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Monday, April 15, 2024

Murrieta Police Department uses LEGO heads to block suspects’ faces in photos on social media

MURRIETA, Calif. — A California police department is getting a lot of attention about the mugshots and arrest photos of suspects they’re posting to their social media accounts. Not because of whether they’re posting them or not, but the alterations being made to the photos: the suspects’ faces are being covered with LEGO heads.

“It’s just a little fun to get some attention,” said Lt. Jeremy Durrant, with the Murrieta Police Department. “Game the social media algorithms, gain some traction, likes and follows, stuff like that.”

Durrant said the Murrieta Police Department first started posting mugshots on its social media accounts about five years ago. At the time, they did not cover the faces of suspects.

“We began publishing a weekly roundup where we started putting out booking photographs of arrests we made during the week,” said Durrant.

But they didn’t always get the reaction they were seeking.

“Those posts would sometimes get a little off track and focus more on the physical appearance of the suspects that we posted about versus the story and the good work our officers were doing,” said Durrant.

Then, in 2021, the state legislature passed laws preventing law enforcement from posting mugshots on their social media accounts, except in certain situations. That’s when the department began using emojis to block the faces of suspects seen in arrest photos.

They eventually settled on LEGO heads.

“I think the community enjoys it,” said Durrant. “They like that we’re putting out the work that we’re doing, and at the same time, making it a little humorous.”

At the beginning of 2024, a new law went into effect in California strengthening the state’s original restrictions on law enforcement posting mugshots on social media. New restrictions include requirements that even mugshots that are allowed to be posted be taken down after 14 days.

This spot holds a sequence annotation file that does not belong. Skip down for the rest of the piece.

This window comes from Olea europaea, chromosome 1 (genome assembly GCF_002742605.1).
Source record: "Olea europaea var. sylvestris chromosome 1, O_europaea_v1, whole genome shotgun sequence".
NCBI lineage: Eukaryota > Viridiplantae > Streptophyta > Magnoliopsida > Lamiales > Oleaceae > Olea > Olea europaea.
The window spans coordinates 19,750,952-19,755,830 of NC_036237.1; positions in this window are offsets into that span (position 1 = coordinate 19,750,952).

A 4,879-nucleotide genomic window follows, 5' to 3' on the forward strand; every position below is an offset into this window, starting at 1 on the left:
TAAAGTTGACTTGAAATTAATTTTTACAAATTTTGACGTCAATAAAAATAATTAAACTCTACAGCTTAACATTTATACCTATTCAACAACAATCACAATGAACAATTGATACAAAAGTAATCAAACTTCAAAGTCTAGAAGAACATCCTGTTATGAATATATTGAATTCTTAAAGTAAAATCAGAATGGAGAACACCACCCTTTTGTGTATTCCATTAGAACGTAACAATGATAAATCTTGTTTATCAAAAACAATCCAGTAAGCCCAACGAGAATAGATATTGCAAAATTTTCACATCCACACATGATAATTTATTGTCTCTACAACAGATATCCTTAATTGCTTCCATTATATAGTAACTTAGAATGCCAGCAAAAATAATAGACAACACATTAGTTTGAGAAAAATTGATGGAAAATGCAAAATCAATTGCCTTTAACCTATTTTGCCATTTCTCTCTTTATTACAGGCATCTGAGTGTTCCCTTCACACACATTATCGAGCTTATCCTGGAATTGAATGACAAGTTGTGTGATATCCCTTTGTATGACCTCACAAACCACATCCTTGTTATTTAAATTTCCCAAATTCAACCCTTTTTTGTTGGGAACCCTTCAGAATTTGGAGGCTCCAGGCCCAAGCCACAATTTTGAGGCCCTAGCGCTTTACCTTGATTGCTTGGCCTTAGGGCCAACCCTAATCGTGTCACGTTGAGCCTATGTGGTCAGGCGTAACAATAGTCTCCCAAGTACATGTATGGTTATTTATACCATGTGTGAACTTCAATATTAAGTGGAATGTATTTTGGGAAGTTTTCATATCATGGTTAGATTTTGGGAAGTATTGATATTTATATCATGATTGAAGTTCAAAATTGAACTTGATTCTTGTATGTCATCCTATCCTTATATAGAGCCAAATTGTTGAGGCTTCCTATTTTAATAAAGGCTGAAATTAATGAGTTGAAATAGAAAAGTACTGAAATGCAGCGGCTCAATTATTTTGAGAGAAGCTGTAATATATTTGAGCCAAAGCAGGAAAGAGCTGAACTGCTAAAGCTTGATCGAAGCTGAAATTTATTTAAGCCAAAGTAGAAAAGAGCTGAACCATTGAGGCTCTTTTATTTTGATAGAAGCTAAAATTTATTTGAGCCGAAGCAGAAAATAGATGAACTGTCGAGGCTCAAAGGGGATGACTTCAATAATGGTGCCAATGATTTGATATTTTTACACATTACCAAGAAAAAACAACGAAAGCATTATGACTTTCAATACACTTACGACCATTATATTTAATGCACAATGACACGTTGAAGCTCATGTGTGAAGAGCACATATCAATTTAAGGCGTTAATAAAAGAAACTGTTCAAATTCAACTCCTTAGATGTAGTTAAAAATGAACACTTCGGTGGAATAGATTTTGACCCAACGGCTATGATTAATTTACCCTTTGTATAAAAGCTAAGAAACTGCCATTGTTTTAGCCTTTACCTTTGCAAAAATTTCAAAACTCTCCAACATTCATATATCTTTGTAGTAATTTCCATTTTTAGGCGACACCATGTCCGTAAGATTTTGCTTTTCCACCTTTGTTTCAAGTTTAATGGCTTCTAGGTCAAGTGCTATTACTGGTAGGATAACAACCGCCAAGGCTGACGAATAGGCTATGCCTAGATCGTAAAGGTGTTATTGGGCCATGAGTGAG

However, there are some departments that still post photographs of suspects on their social media accounts.

“We were one of the first agencies here in Riverside County that was posting booking photos,” said Riverside Police Ofc. Ryan Railsback. “And we’ve been doing it for years, and we learned our audience wanted that.”

Railsback said they’re still able to post photos of suspects they arrest while complying with the law. While they do not post booking photos of suspects on social media, they still can post photos taken during the arrest.

“If an officer is at the station, or at a scene, and we get over there and take our own photos of them in handcuffs, sitting on a curb, or something like that; it’s not a booking photo, according to the law,” explained Railsback.

The Murrieta Police Department recently received a request from the manufacturer of LEGO heads, The LEGO Group, requesting them to stop using the trademarked images on their social media pages.

The Murrieta Police Department said it will comply with the request, and come up with another option to block the faces of suspects they arrest in the spirit of the state law.

“I definitely believe strongly in the value of transparency and letting (the public) know what their police department is doing out there, while at the same time, complying with state law and respecting the suspect’s rights as well,” said Durrant.



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